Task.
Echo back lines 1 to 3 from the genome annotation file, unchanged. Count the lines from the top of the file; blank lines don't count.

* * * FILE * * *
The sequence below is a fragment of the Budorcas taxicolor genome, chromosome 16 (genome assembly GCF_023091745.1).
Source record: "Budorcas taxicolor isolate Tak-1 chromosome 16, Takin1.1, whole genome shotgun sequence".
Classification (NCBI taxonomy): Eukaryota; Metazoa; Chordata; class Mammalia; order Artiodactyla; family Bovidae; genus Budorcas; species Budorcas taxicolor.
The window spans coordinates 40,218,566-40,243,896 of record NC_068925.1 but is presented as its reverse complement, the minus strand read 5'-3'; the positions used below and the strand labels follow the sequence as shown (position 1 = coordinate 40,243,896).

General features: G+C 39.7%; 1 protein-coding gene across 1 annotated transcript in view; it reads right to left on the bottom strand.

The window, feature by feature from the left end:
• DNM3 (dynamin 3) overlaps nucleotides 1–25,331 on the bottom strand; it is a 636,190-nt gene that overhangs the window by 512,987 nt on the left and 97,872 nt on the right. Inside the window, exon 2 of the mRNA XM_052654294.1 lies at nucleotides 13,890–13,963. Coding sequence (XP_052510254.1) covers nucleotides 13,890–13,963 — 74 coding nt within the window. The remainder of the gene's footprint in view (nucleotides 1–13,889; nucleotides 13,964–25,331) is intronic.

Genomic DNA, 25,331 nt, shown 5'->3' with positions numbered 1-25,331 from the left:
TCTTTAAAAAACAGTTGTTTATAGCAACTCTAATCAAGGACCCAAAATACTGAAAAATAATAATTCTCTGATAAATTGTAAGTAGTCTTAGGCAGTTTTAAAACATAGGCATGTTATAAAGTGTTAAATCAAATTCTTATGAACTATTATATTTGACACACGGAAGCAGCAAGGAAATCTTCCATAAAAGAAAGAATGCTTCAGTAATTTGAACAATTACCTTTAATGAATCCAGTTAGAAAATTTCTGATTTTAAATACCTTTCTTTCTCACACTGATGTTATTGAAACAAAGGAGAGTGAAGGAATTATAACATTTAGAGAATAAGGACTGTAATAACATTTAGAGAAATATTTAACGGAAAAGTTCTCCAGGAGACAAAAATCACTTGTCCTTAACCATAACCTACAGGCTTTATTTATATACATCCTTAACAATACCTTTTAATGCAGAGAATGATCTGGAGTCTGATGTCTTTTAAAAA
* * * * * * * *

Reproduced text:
The sequence below is a fragment of the Budorcas taxicolor genome, chromosome 16 (genome assembly GCF_023091745.1).
Source record: "Budorcas taxicolor isolate Tak-1 chromosome 16, Takin1.1, whole genome shotgun sequence".
Classification (NCBI taxonomy): Eukaryota; Metazoa; Chordata; class Mammalia; order Artiodactyla; family Bovidae; genus Budorcas; species Budorcas taxicolor.